The Ethics of the Bible.


What is the main ethic contributions of the Bible?

A lot of people think that our western ethic and moral values are based on Christianity and the Bible. And without this glorious and holy heritage we all would be immoral and unethical perverts. This is of course rubbish and a product of 1700 years of the church's biased propaganda of itself and it's outdated teachings. Our western culture is of course not unaffected of the Christian Church's total religious domination the last 1700 years, but in fact, most of what we call human rights and values are based on ideas and philosophy from Antiquity (mostly Greek and Roman) forming the base for the human ideals developed in the Renaissance period.

These ideas were finally formulated in the Declaration of Human Rights after the French Revolution, at a time when Europe gradually had liberated itself from the religious medieval legislation and the Church's negative view of man and nature.

This humanization of legislation and society happened against the Church's will, not because of it. In fact, the Church has always tried to fight any kind of human and scientific progress. The Pope, Pius 6., condemned the declaration of human rights as a "monstrosity" in 1791, and later Popes followed up this. Gregory 16. declared the liberty of faith as "insane" (deliriamentum) in 1832. In 1868 Pope Pius 9. called the Austrian constitution which declared the freedom of speech, press, faith and teaching, and treated all religions equally, as a "disgusting law" (infanda lex).

But what is the moral in the teachings of the Bible? First and foremost, the Old testament is full of all kinds of mainly useless religious rules. Rules made in a time and in an uneducated primitive society where no science existed and magical thinking was the common trait. The Christian God is a vengeful, intolerant, angry and punishing God. And the most common punishment for breaking the rules in the Bible is death, usually death by stoning. (Most enlightened western people are appalled by the harsh and medieval Sharia-laws of Islam, no-one seem to see that we find the exact same laws and recommended punishments in the holy Bible).

And the Old Testament is brimming over with stories where God kills tens- and hundreds of thousand people in one blow. (Not a very moral thing to do, not even 3000 years ago.) The multitude of bizarre rules in the Bible are not particularly consistent or coherent either. Examples: The death penalty is seemingly suitable for men having long hair, for children not obeying their parents, for cursing your parents, for (men) not being circumcised, for eating bloody meat, for girls not being virgins when wed, working on Sundays etc etc. Again, it's not exactly very nice thing or considered of particular high moral standards to kill people for trifling matters like these. The view that the Jews were the "chosen people of God" together with their strong religiosity, lead to the by far most extreme nationalism in Antiquity. A fundamental ethnic intolerance is at the heart of the story of Israel. And Christianity, based on the Jewish god and religion, adopted this charming trait, and refined it to the most extreme religious intolerance.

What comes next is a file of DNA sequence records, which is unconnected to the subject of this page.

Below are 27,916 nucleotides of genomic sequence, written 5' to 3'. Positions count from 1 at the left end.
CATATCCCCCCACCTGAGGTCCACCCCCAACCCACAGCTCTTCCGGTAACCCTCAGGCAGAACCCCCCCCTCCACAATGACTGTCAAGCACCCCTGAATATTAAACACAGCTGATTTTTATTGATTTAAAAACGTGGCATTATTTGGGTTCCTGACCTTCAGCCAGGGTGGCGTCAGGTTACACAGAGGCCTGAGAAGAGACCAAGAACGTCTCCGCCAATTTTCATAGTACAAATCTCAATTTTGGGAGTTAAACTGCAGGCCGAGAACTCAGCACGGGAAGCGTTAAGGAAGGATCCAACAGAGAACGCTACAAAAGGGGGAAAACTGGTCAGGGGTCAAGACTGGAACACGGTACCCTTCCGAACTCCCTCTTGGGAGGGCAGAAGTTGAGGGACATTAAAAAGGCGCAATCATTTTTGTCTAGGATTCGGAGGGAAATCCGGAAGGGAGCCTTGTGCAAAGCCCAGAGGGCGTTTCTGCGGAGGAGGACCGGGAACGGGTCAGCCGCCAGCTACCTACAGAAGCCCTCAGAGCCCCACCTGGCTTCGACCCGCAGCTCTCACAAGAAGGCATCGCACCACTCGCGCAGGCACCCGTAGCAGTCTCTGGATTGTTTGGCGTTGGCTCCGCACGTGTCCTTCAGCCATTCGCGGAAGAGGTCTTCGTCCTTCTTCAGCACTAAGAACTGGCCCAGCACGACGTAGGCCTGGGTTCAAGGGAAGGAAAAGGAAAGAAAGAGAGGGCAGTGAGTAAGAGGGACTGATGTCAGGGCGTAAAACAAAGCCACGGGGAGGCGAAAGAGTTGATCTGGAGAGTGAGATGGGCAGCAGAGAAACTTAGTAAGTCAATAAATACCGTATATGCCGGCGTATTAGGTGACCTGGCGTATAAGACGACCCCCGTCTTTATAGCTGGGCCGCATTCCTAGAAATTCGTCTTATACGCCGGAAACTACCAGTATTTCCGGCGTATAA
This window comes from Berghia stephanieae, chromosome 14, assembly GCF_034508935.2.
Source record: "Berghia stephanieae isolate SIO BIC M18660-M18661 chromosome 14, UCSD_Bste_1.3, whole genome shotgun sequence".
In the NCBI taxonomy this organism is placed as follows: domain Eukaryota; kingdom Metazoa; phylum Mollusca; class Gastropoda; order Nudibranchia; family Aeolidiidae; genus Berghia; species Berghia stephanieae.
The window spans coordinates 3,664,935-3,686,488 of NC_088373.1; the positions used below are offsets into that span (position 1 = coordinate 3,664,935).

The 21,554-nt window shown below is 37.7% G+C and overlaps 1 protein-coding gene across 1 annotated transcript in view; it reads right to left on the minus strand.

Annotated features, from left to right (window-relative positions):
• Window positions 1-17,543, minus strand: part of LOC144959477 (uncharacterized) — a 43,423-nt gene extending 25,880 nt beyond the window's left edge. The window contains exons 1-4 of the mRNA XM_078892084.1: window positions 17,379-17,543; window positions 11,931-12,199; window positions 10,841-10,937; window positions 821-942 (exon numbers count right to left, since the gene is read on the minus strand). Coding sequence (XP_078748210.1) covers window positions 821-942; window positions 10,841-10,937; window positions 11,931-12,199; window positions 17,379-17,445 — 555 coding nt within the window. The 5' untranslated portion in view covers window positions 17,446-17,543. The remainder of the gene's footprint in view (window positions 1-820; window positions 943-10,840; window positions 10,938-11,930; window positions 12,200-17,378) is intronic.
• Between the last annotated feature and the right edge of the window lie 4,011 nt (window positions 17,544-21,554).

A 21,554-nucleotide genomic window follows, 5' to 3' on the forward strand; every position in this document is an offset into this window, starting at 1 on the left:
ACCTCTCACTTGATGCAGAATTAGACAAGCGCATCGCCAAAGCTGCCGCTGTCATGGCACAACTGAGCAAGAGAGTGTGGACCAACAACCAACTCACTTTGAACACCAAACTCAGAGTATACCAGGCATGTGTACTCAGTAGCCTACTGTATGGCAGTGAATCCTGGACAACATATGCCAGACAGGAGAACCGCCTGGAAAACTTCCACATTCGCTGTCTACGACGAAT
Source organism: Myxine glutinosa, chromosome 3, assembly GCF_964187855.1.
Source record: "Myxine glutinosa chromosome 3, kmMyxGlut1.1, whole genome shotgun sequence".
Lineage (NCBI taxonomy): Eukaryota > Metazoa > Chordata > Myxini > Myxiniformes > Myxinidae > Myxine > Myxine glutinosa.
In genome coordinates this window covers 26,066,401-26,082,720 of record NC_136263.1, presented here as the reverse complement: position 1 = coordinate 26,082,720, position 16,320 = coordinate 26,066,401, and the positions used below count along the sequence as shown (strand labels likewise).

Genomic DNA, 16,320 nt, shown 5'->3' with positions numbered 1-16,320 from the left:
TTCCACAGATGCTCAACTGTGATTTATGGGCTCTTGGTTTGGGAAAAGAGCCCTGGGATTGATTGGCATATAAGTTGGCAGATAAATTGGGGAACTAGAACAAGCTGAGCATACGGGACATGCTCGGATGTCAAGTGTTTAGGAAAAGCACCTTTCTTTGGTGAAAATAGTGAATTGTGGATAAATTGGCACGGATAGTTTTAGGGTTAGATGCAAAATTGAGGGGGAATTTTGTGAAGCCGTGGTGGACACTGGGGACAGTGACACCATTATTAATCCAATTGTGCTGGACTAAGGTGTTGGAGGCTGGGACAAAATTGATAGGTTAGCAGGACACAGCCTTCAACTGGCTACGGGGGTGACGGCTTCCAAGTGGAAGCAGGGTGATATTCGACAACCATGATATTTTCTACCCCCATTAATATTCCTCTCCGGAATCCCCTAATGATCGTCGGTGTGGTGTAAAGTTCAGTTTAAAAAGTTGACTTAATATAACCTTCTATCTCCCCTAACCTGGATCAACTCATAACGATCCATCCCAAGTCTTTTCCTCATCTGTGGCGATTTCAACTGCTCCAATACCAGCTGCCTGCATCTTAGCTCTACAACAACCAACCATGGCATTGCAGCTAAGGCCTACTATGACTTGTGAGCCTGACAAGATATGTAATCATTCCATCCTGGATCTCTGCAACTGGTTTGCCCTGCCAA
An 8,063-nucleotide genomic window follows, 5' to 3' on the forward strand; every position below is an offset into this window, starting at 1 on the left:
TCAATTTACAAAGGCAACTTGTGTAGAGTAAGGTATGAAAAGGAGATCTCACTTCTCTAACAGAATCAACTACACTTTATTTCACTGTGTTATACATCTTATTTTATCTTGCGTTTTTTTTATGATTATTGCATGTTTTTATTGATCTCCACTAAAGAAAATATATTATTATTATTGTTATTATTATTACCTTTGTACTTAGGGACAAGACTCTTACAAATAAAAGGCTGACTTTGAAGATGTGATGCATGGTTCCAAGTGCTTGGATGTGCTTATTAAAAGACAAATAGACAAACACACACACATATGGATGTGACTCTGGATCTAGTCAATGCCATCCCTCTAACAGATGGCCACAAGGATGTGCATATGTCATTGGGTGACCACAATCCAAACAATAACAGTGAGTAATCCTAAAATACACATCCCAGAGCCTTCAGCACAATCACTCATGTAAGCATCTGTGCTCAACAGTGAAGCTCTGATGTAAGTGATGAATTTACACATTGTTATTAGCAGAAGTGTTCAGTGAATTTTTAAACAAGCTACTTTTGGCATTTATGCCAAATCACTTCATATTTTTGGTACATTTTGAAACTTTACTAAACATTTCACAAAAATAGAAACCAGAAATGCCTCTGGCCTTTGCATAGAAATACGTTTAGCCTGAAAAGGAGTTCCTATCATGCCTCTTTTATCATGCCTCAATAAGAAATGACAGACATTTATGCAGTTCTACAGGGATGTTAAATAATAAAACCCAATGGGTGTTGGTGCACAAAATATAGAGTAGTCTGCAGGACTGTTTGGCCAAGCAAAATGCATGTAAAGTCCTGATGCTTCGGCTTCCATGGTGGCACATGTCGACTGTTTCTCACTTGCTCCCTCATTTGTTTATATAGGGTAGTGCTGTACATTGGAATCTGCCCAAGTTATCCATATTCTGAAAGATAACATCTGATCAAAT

Intolerance is also specific to monotheism, and it plays a particular central part in Christianity. All (pagan) polytheistic religions were usually tolerant and including, Christianity was not a problem for them. Christianity on the other side was and is an intolerant religion, and non-orthodox and deviating ideas and opinions are not tolerated. Since the beginning, the holy "Christian" Church has persecuted, tortured and killed heretics for seventeen centuries! (Most heretics were not pagans but other Christians.)

The useless Ten Commandments
Of the Ten Commandments, the first five rules are purely religious and regulating your relationship with God. So they are not particular helpful as guidelines for human to human conduct. Four of the last five commandments are all common "rules" found in most cultures past and present, and not at all particular to Christianity. The last commandment is concerned with "to covet" your neighbour's ox, wife and whatever, something which is beyond legislation. It's no point regulating people's yearnings or desires. It's just stupid.
As guidelines for human relations or for societies the Ten Commandments are tragically insufficient. From an all-knowing and omnipotent "God" we would expect something less banal, insufficient and crude!

And Jesus is not any better: Jesus uphold the bizarre laws of the Old Testament as he say "Think not that I am come to destroy the law, or the prophets: I am not come to destroy, but to fulfil." (Matt. 5:17) and "….it is easier for heaven and earth to pass, than one tittle of the law to fail." (Luke 16:17).

The immorality in the biblical laws, commandments and rules, are found in the motivation behind them. You shall not kill/steal from/lie to a "brother" because its "Gods will", not because it is an evil unethical thing to do to your fellow man. At the same time it's obviously fine to kill people outside your own tribe/congregation. God himself does this all the time by the thousands in the "Good Book"..

"Religion is an insult to human dignity.
With or without it you would have good people doing good things and evil people doing evil things.
But for good people to do evil things,
that takes religion."

Steven Weinberg